What gives purple annual flowers their color? The answer lies in anthocyanins, carotenoids, and pigments. The fewer the pigments, the less color you’ll see. Pigments are molecules that absorb specific wavelengths of light and reflect others. The colors we see, like purple, are the wavelengths of light reflected back to us. Amazing, right?
Purple flowers are some of the most awe-inspiring plants in the garden. If you’re looking for an annual purple flower that will stand out, try some of the varieties in this article.
Their rich, deep hues add a touch of luxury and sophistication to any landscape. And while there are many different shades of purple to choose from, all of them are sure to make a bold statement in your garden. Keep reading to discover your favorite purple flower.
1. Swan River Daisy
The Swan River daisy is a delightful little flower that originates from Australia. Its clusters of violet-colored petals are recognizable, which resemble miniature balloons. Sometimes the flowers are blue or rose-colored instead.
These river-loving purple annual flowers are also quite fragrant, making them popular for bouquets and floral arrangements. Swan River daisies typically only grow about one foot tall, but their petals can be up to one and a half inches wide. They make for a beautiful and dainty addition to any garden. If you’re looking for a splash of color and a hint of sweetness, the Swan River daisy is the perfect daisy-like flower.
The Swan River daisy is also an excellent choice for gardeners looking for a short-stemmed cut flower. This little plant is perfect for window boxes, terrace planters, and other types of borders. It’s a complete sun plant that requires rich soil in order to thrive. Gardeners in colder climates will need to take care to protect their plants from frost damage.
2. Cup-and-Saucer Vine
Looking for a way to add a bit of whimsy to your garden? Then consider planting a cup-and-saucer vine! This fast-growing climber is perfect for covering fences, walls, or trellises. The pretty purple annual flowers resemble cups and saucers, hence the plant’s name.
The cup-and-saucer vine, also known as cathedral bells, is a vigorous climber that is native to Mexico. It gets its name from its showy blossoms, which look like cups that are sitting in large saucers of foliage. The blossoms range in color from deep purple to intense violet and are typically 2 inches long and 1.5 inches across.
It’s a relatively easy plant to care for and can be grown in a variety of soil types. It does best in full sun but can also tolerate partial shade. The plant does not require a lot of water, so it is a good choice for those who live in areas with low rainfall. The cup-and-saucer vine can be an aggressive grower, so it is important to give it plenty of space to spread out. With proper care, the plant will bloom from mid-summer to early fall.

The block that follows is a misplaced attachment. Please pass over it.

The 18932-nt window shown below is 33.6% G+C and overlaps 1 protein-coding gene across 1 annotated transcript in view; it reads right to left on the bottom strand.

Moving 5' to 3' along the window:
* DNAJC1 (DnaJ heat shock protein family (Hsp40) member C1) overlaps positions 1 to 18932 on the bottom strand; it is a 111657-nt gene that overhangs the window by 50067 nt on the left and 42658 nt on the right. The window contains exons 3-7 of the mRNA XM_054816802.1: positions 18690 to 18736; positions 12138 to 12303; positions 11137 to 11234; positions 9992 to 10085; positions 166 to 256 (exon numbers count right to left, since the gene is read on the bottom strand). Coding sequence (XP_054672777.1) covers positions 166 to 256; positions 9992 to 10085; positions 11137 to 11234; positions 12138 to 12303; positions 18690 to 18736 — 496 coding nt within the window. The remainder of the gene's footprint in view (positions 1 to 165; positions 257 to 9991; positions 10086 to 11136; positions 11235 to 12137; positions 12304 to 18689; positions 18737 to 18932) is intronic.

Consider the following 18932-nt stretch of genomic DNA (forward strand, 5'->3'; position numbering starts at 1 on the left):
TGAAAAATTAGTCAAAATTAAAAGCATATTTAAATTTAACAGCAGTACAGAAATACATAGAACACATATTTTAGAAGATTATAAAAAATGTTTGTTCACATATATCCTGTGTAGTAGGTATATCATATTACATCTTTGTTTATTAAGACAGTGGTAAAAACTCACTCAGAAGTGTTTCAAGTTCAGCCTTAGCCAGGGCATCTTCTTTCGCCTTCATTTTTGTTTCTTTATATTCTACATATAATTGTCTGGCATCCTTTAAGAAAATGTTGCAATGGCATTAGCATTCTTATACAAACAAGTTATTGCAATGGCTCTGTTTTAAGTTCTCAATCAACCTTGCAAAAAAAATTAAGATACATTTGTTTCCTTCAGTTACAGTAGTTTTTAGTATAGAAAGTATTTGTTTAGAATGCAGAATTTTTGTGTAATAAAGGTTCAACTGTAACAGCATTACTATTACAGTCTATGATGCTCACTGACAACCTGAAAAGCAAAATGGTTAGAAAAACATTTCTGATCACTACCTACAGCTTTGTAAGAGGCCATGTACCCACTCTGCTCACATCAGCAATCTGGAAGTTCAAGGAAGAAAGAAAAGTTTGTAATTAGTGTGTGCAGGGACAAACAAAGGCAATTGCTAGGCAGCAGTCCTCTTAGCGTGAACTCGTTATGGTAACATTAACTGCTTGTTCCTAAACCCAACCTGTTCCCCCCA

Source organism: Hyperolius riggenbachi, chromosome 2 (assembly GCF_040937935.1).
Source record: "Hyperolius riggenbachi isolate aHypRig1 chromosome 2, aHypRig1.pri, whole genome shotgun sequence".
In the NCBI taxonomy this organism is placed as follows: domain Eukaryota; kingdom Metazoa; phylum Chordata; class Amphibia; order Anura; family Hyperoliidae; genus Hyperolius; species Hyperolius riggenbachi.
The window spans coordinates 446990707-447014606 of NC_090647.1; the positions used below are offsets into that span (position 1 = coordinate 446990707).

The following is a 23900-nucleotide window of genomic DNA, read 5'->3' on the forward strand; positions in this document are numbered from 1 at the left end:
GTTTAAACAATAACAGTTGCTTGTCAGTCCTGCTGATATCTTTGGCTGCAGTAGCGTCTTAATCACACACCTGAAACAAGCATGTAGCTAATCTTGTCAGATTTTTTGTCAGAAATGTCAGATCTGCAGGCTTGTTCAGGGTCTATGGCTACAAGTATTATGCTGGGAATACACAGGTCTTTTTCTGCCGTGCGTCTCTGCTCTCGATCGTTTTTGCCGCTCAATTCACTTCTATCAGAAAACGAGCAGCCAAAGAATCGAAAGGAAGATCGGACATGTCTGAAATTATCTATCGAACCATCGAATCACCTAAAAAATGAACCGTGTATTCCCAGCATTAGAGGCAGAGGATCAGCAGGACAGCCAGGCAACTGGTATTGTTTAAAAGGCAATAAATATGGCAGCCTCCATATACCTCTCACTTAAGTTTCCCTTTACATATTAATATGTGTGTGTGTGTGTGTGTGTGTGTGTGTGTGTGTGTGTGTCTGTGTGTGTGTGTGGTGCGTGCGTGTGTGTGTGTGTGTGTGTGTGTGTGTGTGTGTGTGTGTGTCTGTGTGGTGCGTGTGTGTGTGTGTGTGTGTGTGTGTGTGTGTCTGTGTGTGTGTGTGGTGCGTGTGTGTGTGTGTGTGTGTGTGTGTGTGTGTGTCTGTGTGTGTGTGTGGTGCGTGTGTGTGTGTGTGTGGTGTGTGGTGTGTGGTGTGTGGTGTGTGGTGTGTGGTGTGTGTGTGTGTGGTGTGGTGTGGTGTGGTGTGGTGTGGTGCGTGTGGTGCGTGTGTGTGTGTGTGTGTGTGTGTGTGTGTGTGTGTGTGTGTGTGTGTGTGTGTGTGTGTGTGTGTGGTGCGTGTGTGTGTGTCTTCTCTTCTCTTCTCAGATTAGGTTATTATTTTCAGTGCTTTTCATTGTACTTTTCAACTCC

3. Dwarf Morning Glory
Do you love the look of morning glories twining around a mailbox or cascading from a hanging basket but dread the thought of dealing with their rampant growth? If so, then dwarf morning glories are the perfect solution. These petite flowers pack all the visual punch of their larger cousins but stay well-behaved in containers and gardens. Best of all, they are incredibly easy to grow from seed.
Simply sow the seeds indoors about six weeks before your last expected frost date and transplant the seedlings into your garden after the danger of frost has passed. Dwarf morning glories will thrive in any type of soil, and they prefer sunny locations. With a little TLC, they will bloom all season continuously long. So why not give them a try? You may be surprised by how much you enjoy having these cheerful little flowers in your garden.
Once you establish these purple annual flowers in your garden, you’ll never look back. The dwarf morning glory is a unique plant that has long been popular among photographers and gardeners. Native to Southern Europe, the plant is distinguished by its flowers, which stay open all day long. This quality makes the dwarf morning glory an ideal subject for photographers, who can capture its beauty in both natural and artificial light. Gardeners also appreciate the plant for its ability to add color and interest to any garden. While the dwarf morning glory is not difficult to grow, it does require some care and attention.
4. Foxglove Annuals
The annual foxglove is a timeless flower that has been bred by plant breeders for years. The foxglove is native to Europe, and the plant breeders who created it have thoughtfully chosen a variety of colors that are sure to please everyone. The most popular colors are deep purple, lavender, and pink, but there are also many other options available. Foxy foxgloves grow up to 3 ft tall, and their sturdy, compact spikes of 3-in-long flowers make them an excellent choice for any garden. The bell-shaped flowers with mottled throats are sure to add a touch of elegance to any landscape.
The foxglove is a tall and very showy plant that provides intense color even in cool, shady spots where other plants want to flower. However, the soil has to be well drained for it to prosper. You can put it on the rear of a sunny border or use the flowers as individual accents.
If you’re starting from seed, you should sow them outdoors during the fall, then set the seedlings into the garden as soon as the ground can be cultivated in the spring. The foxglove reproduces from its own scattered seeds. Consequently, if you have one in your garden, you’re likely to have many more in future years!
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